The reality is that Google has agreed—in a secret framework document—to spend $10 million on a planning process aimed at producing agreements that can be implemented only if the city and other government authorities go along with a plan that benefits Google. (And Google clearly needs its experiments in Quayside to operate at a larger scale in order for them to be cost-effective for the company.) All the media coverage has given Google tremendous leverage as the city scrambles to figure out what to do. Last week, Toronto’s city council got a report making clear the city hadn’t known what Waterfront Toronto was doing. In response, the council has asked Waterfront Toronto to include Toronto’s chief information officer and chief transformation officer in the planning process.
They’ll have a lot to talk about. The key problem is that city officials may not understand that they will get access to very little of what Google learns from their citizens. After all, Google already knows an enormous amount about what people are doing when they’re using Google products, and it won’t be sharing what it already knows about Toronto’s citizens. (Indeed, the city may not want that information because of the risk the data might be made public in response to a public records request.) But it is not clear whether Toronto will gain any useful insights from its partnership with Google. Meanwhile, Google will be gaining insights about urban life—including energy use, transit effectiveness, climate mitigation strategies, and social service delivery patterns—that it will then be able to resell to cities around the world. Including, perhaps, Toronto itself.
A central question for any city in the US contemplating IoT installations by giant tech companies for “free” is whether it is being a good steward of the city’s reputation and long-term trustworthiness. When corporations do business deals, their directors are subject to a bundle of fiduciary obligations: a duty of care, a duty of loyalty, and a duty of transparency. “Be a fiduciary” is another way of saying “be a good steward.” Fiduciaries need to keep the long-term interests of their organizations in mind. From a historical perspective, cities are corporations too. Today, cities in the US often have corporate-like charters setting out their scope and duties. When a city acts in the private market by selling, even indirectly, data drawn from its citizens, it is unlikely to be immune from lawsuits. Cities are more likely to be protected from litigation when they’re clearly “governing.” And so the duties of care, loyalty, and transparency should apply to it as well.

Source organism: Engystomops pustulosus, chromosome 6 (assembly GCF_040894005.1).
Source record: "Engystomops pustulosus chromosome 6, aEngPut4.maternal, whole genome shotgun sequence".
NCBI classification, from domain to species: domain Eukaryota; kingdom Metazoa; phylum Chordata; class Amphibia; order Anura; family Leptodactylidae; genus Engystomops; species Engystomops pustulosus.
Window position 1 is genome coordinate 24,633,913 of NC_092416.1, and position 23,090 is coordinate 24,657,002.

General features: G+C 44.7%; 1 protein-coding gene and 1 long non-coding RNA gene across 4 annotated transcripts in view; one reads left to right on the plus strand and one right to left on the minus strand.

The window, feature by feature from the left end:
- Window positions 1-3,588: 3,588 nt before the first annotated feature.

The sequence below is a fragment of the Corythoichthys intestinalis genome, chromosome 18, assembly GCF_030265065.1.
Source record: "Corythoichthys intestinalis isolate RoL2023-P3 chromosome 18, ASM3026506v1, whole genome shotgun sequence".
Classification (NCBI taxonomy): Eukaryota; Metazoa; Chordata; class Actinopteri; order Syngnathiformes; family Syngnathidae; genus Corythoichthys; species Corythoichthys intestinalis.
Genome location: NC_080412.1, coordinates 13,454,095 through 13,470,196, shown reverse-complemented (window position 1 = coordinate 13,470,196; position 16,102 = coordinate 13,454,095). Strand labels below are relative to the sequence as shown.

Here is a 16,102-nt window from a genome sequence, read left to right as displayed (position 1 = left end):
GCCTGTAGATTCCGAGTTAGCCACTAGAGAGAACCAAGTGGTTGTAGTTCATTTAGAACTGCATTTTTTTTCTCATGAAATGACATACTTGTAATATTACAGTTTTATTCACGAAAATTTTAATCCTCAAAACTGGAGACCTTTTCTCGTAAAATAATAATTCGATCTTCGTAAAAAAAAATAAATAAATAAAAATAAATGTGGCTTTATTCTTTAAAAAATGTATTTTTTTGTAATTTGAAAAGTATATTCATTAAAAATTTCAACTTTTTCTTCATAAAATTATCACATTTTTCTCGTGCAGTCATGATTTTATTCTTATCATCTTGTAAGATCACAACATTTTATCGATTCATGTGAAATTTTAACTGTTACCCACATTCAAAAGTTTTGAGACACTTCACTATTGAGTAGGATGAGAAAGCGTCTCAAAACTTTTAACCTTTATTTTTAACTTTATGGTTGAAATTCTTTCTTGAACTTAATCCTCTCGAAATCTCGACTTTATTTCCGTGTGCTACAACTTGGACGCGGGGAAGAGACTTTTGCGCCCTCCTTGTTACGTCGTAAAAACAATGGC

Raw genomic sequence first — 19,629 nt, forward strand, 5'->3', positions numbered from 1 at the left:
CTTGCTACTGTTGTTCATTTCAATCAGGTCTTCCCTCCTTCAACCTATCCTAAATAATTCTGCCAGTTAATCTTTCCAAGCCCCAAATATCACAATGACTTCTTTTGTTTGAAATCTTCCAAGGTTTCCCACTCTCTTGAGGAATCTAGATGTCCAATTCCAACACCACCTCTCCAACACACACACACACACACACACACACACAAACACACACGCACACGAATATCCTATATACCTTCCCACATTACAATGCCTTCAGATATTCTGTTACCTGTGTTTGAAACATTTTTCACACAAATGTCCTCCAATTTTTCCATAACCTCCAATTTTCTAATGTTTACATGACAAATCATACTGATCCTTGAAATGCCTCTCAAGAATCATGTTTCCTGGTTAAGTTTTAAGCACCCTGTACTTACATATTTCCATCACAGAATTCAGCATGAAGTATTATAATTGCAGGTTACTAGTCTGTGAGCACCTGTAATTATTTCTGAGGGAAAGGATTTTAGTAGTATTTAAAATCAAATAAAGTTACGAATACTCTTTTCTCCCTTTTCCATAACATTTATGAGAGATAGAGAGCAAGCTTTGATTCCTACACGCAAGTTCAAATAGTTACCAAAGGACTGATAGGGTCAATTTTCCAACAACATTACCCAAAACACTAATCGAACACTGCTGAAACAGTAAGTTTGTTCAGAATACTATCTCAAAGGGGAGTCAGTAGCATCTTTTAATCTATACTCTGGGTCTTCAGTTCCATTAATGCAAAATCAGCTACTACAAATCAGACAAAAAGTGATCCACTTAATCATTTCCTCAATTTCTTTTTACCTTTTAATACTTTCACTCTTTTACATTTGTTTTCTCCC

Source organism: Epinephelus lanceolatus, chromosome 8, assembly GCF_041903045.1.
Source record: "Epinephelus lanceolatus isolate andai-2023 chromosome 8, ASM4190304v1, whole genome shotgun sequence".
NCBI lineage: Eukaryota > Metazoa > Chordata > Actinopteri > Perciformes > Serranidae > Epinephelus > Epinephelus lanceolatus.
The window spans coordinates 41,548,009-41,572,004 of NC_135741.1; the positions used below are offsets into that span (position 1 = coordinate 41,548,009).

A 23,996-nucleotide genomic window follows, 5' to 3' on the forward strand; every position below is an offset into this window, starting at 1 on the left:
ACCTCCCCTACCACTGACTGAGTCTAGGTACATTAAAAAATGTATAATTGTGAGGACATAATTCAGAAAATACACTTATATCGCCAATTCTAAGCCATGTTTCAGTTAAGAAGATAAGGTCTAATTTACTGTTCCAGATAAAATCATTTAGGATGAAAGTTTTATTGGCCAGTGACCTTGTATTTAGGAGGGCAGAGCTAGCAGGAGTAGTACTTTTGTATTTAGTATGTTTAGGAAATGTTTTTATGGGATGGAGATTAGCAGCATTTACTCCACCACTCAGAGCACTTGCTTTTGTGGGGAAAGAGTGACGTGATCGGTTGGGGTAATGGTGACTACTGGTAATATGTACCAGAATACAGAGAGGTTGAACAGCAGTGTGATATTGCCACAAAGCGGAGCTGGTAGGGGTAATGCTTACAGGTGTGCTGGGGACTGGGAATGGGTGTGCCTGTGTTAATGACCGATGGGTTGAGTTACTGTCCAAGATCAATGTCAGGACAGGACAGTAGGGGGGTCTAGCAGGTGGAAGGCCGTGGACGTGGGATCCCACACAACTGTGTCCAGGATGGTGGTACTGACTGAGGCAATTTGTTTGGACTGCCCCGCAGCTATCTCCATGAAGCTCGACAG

There are civil servants in every city, I’m willing to bet, who are deeply worried about massive IoT deals by their cities with companies like Google. It is likely that the burdens of these arrangements, over the decades to come, may outweigh whatever short-term benefits the city obtains. There will be, someday, an enormous blowback from citizens, about these giant tech company deals, akin to the fury over the Chicago parking meter debacle. By then, the current electeds will have moved on and the city will be left looking thoroughly untrustworthy. Which will make it even more difficult for cities—now trusted more than any other element of government in the US—to address the crushing problems of affordable housing, homelessness, climate change, and other urban issues they now confront every day.
To avoid these legal liabilities, cities need to show their work before entering into these kinds of contractual arrangements: Be clear and consistent as to city priorities and city values, rather than being driven by the priorities of companies like Google; debate the long-term benefits of proceeding, in public; and, at the very least, constrain what Google-like companies can do in the future with what they learn from their citizens. Toronto has the chance to do that, starting now.